Story and photo by Greg Mitchell, FLEACT, Yokosuka Public Affairs
Staff members and faculty of Fleet Activities (FLEACT), Yokosuka’s Navy College Office, celebrated the 40th anniversary of the Navy College during a ceremony held in the Fleet Gym’s Navy College, April 3.
May 14 marks the 40th anniversary of the Navy’s Voluntary Education (VOLED) Program.
“This is a very exciting year,” said Director, Navy Voluntary Education, Ernest D’Antonio. “1974 to present – 20 years of Navy voluntary education so, helping make great Americans greater. Educating great Americans – that’s what you do. You guys change peoples’ lives, and not only do you change their lives, you change the lives for generations to come and I really believe that.”
Commander, Center for Personal and Professional Development, Capt. John P. Newcomer and Commander, Fleet Activities Yokosuka, Capt. David T. Glenister, both attended the event. Director,Navy College Office, Jon K. Way, and Education Services Specialist, David Robinson were presented for their exceptional performance of duties as Education Service Specialists at the Center for Personal and Professional Voluntary Education Navy College Office, Commander, Fleet Activities Yokosuka, Japan from Oct. 1, 2012 to Sept. 30, 2013. Way also received the Calendar Year 2013 Performance Quality “Large-Navy College Office” on behalf of Navy College Office Yokosuka for superior performance of their duties.
Newcomer expanded on how important it is for Sailors and their families to take advantage of obtaining a college education.
“It touches everybody,” said Newcomer. “It’s 40 years-worth of an opportunity to improve our sailors to be better decision makers by graduating with their degree. When you walk around, one of the greatest things to do is ask, what’s your education? What have you gotten? What have you done? It’s amazing who’s around you and you may not even know it. Second Class, First Class, Chiefs, PHD’s out there; you have no idea. It really does give me goose bumps when I walk around and find people that have taken full advantage of what the Navy has provided for them. And who makes that happen? You guys. We’ve been doing it for 40 years. You guys rock; thank you very much. I appreciate all your hard work. I know there are some days when you don’t feel appreciated, but press on. I appreciate your work.”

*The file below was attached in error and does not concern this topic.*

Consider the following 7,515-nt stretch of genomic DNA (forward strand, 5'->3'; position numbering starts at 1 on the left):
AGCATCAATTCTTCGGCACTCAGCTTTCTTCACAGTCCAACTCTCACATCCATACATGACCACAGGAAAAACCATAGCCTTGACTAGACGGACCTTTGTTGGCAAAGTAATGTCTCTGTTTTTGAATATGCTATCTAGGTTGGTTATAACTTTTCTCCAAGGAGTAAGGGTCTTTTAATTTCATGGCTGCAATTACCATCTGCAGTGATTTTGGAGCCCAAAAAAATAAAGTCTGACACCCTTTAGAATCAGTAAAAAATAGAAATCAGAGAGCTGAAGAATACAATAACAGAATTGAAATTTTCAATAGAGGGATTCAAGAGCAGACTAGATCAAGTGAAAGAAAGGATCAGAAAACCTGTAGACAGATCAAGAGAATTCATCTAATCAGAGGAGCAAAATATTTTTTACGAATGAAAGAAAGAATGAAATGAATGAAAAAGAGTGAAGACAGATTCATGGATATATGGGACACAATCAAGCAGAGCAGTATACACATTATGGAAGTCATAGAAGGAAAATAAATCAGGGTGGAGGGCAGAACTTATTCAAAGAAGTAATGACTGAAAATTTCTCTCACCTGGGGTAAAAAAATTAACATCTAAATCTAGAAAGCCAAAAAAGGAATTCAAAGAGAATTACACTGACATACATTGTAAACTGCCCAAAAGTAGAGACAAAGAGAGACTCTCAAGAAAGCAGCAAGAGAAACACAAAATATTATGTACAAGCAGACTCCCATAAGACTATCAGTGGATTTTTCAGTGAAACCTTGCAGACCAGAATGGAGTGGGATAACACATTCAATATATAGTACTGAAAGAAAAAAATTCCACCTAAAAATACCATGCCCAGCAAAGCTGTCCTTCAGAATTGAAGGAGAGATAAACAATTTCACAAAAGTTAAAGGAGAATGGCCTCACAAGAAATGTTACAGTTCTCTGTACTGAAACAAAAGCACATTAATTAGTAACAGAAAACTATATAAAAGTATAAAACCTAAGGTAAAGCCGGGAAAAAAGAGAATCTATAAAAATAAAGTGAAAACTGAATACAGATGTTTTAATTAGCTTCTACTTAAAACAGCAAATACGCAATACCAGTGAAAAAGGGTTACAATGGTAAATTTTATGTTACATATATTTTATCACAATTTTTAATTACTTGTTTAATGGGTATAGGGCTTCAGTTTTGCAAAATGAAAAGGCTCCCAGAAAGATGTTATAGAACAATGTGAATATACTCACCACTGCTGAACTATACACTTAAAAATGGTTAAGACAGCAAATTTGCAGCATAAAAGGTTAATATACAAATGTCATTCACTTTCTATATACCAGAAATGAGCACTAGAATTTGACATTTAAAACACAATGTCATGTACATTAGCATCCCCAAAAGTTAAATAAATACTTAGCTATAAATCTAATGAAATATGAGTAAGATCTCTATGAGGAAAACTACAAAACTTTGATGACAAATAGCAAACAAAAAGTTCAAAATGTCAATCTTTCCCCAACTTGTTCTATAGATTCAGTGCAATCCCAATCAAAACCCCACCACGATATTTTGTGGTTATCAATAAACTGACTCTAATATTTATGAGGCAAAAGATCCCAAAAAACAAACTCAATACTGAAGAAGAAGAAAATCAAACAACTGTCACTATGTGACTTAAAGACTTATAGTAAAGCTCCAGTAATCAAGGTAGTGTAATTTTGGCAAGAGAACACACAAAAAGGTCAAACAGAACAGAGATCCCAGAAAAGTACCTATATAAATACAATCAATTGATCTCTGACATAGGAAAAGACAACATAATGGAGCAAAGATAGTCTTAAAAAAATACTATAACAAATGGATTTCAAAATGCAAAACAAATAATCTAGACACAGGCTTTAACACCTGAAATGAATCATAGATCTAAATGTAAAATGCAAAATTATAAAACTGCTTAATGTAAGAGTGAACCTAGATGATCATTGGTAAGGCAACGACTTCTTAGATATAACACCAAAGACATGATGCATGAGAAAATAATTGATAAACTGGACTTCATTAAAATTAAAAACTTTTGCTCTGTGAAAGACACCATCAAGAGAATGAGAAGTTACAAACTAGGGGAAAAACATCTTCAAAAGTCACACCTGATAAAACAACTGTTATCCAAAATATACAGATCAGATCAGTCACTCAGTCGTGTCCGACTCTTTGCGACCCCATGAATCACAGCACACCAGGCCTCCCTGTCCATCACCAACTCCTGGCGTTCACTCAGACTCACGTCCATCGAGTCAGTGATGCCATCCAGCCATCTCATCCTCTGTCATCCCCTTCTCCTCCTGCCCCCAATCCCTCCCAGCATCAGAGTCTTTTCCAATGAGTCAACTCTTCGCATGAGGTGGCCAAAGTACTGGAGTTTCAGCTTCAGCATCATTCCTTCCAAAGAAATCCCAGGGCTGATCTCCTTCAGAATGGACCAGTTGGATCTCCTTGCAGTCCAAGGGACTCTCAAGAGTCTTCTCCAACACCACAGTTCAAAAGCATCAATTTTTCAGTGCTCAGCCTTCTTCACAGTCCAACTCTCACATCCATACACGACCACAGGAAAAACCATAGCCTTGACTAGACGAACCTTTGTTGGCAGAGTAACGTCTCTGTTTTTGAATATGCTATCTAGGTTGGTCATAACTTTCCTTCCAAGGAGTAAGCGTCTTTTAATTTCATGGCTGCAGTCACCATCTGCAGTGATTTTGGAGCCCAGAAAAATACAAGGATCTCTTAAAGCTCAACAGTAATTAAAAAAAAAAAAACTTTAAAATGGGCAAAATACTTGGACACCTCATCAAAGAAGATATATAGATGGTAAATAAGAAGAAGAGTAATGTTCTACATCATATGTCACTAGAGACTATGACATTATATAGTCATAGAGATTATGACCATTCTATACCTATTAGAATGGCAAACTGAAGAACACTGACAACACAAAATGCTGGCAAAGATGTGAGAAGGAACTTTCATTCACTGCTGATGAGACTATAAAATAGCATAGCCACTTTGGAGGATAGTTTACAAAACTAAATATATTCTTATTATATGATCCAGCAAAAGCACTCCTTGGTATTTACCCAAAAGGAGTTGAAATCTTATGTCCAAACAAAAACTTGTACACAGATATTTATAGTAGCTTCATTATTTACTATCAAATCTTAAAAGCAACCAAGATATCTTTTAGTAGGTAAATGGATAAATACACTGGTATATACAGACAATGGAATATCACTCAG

Professionals at Navy College facilities world-wide provide educational services to Sailors and their family members, anytime and anyplace, while supporting their life-long learning goals and the Navy’s mission. Sailors have the opportunity to obtain their education and career goals by way of the many Voluntary Education Programs.
Navy College gives Sailors the opportunity to earn a college degree through a variety of options, ranging from Tuition Assistance, Service members Opportunity College (SOCNAV) and College-At-Sea (NCPACE), to Seaman to Admiral (STA-21) and Navy Marine Corps Relief Society Grants. No matter the Sailors’ location or duty station, the mission of the Navy College Program is to provide continued academic support while he or she challenges to obtain a technical or college degree.
“When I meet everyone that comes to Yokosuka, I challenge them to meet a goal that is not Navy, that is just their own,” said Glenister. “You need to challenge yourself of course to be a better Sailor, get your qualifications; of course get those things but, you need to have something that you can walk away with and a part of being a good Sailor and a part of being a good contributor to society is that you are always able to stay and you are always able to leave every time you come up for reenlistment. If you don’t have a goal, that’s uniquely yours, that you can look at over the course of your tour here, you will just wake up and be three years older.”
For more information concerning your education, visit the website at: https://www.navycollege.navy.mil/default.aspx